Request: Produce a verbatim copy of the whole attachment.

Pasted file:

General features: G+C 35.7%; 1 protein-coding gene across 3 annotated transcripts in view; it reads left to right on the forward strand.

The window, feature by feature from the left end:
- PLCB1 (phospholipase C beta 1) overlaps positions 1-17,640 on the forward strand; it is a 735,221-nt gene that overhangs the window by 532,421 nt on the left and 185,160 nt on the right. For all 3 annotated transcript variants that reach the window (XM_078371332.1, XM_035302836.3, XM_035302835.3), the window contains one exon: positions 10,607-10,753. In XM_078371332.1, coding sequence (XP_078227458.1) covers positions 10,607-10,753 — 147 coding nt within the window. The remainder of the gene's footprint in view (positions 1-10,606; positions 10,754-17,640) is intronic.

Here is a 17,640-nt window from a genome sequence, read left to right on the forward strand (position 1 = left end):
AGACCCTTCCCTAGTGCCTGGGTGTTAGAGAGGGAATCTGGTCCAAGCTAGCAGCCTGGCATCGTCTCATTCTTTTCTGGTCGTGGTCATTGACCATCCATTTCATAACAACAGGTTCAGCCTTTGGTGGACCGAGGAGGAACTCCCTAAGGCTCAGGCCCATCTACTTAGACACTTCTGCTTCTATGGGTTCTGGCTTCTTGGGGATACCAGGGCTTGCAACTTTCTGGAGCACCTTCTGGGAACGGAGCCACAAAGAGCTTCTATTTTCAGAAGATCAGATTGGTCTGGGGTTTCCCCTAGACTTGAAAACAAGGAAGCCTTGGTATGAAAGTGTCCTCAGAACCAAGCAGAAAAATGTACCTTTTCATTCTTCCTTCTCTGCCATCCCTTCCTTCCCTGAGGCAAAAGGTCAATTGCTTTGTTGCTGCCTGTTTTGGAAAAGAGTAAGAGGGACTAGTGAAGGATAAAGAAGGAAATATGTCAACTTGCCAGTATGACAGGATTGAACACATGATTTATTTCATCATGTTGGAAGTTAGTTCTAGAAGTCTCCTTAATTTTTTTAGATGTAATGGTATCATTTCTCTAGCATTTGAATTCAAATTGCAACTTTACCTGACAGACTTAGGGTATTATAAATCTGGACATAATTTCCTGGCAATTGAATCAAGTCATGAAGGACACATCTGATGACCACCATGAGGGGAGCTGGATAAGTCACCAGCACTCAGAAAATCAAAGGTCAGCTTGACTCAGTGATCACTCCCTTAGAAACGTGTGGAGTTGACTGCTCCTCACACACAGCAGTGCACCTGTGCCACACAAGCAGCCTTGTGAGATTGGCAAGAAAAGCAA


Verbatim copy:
General features: G+C 35.7%; 1 protein-coding gene across 3 annotated transcripts in view; it reads left to right on the forward strand.

The window, feature by feature from the left end:
- PLCB1 (phospholipase C beta 1) overlaps positions 1-17,640 on the forward strand; it is a 735,221-nt gene that overhangs the window by 532,421 nt on the left and 185,160 nt on the right. For all 3 annotated transcript variants that reach the window (XM_078371332.1, XM_035302836.3, XM_035302835.3), the window contains one exon: positions 10,607-10,753. In XM_078371332.1, coding sequence (XP_078227458.1) covers positions 10,607-10,753 — 147 coding nt within the window. The remainder of the gene's footprint in view (positions 1-10,606; positions 10,754-17,640) is intronic.

Here is a 17,640-nt window from a genome sequence, read left to right on the forward strand (position 1 = left end):
AGACCCTTCCCTAGTGCCTGGGTGTTAGAGAGGGAATCTGGTCCAAGCTAGCAGCCTGGCATCGTCTCATTCTTTTCTGGTCGTGGTCATTGACCATCCATTTCATAACAACAGGTTCAGCCTTTGGTGGACCGAGGAGGAACTCCCTAAGGCTCAGGCCCATCTACTTAGACACTTCTGCTTCTATGGGTTCTGGCTTCTTGGGGATACCAGGGCTTGCAACTTTCTGGAGCACCTTCTGGGAACGGAGCCACAAAGAGCTTCTATTTTCAGAAGATCAGATTGGTCTGGGGTTTCCCCTAGACTTGAAAACAAGGAAGCCTTGGTATGAAAGTGTCCTCAGAACCAAGCAGAAAAATGTACCTTTTCATTCTTCCTTCTCTGCCATCCCTTCCTTCCCTGAGGCAAAAGGTCAATTGCTTTGTTGCTGCCTGTTTTGGAAAAGAGTAAGAGGGACTAGTGAAGGATAAAGAAGGAAATATGTCAACTTGCCAGTATGACAGGATTGAACACATGATTTATTTCATCATGTTGGAAGTTAGTTCTAGAAGTCTCCTTAATTTTTTTAGATGTAATGGTATCATTTCTCTAGCATTTGAATTCAAATTGCAACTTTACCTGACAGACTTAGGGTATTATAAATCTGGACATAATTTCCTGGCAATTGAATCAAGTCATGAAGGACACATCTGATGACCACCATGAGGGGAGCTGGATAAGTCACCAGCACTCAGAAAATCAAAGGTCAGCTTGACTCAGTGATCACTCCCTTAGAAACGTGTGGAGTTGACTGCTCCTCACACACAGCAGTGCACCTGTGCCACACAAGCAGCCTTGTGAGATTGGCAAGAAAAGCAA